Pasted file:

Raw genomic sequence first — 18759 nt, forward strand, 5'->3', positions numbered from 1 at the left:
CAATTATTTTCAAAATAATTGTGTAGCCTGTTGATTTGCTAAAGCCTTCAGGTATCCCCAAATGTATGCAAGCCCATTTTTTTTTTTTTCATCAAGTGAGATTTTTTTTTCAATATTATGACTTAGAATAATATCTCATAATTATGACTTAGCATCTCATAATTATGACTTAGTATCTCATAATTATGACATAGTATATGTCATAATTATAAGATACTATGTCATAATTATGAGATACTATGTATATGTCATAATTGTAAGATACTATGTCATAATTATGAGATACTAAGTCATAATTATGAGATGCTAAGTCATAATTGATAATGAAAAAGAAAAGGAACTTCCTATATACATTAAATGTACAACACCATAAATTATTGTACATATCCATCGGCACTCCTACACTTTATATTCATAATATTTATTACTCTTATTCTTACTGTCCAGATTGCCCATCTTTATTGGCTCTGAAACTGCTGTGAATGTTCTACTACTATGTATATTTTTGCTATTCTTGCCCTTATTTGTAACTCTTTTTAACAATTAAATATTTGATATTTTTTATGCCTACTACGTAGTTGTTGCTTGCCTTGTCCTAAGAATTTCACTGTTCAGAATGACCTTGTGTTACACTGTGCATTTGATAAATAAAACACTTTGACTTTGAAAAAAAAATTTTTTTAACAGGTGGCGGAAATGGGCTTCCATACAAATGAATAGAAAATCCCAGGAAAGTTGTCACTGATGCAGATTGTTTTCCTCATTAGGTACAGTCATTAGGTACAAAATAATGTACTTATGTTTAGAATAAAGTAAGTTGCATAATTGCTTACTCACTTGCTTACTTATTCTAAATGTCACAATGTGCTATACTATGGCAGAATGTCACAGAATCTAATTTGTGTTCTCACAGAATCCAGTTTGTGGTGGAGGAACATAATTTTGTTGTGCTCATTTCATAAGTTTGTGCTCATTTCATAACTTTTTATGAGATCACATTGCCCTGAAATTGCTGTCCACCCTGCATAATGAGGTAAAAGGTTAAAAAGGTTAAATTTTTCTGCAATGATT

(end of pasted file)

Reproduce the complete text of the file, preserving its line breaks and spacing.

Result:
Raw genomic sequence first — 18759 nt, forward strand, 5'->3', positions numbered from 1 at the left:
CAATTATTTTCAAAATAATTGTGTAGCCTGTTGATTTGCTAAAGCCTTCAGGTATCCCCAAATGTATGCAAGCCCATTTTTTTTTTTTTCATCAAGTGAGATTTTTTTTTCAATATTATGACTTAGAATAATATCTCATAATTATGACTTAGCATCTCATAATTATGACTTAGTATCTCATAATTATGACATAGTATATGTCATAATTATAAGATACTATGTCATAATTATGAGATACTATGTATATGTCATAATTGTAAGATACTATGTCATAATTATGAGATACTAAGTCATAATTATGAGATGCTAAGTCATAATTGATAATGAAAAAGAAAAGGAACTTCCTATATACATTAAATGTACAACACCATAAATTATTGTACATATCCATCGGCACTCCTACACTTTATATTCATAATATTTATTACTCTTATTCTTACTGTCCAGATTGCCCATCTTTATTGGCTCTGAAACTGCTGTGAATGTTCTACTACTATGTATATTTTTGCTATTCTTGCCCTTATTTGTAACTCTTTTTAACAATTAAATATTTGATATTTTTTATGCCTACTACGTAGTTGTTGCTTGCCTTGTCCTAAGAATTTCACTGTTCAGAATGACCTTGTGTTACACTGTGCATTTGATAAATAAAACACTTTGACTTTGAAAAAAAAATTTTTTTAACAGGTGGCGGAAATGGGCTTCCATACAAATGAATAGAAAATCCCAGGAAAGTTGTCACTGATGCAGATTGTTTTCCTCATTAGGTACAGTCATTAGGTACAAAATAATGTACTTATGTTTAGAATAAAGTAAGTTGCATAATTGCTTACTCACTTGCTTACTTATTCTAAATGTCACAATGTGCTATACTATGGCAGAATGTCACAGAATCTAATTTGTGTTCTCACAGAATCCAGTTTGTGGTGGAGGAACATAATTTTGTTGTGCTCATTTCATAAGTTTGTGCTCATTTCATAACTTTTTATGAGATCACATTGCCCTGAAATTGCTGTCCACCCTGCATAATGAGGTAAAAGGTTAAAAAGGTTAAATTTTTCTGCAATGATT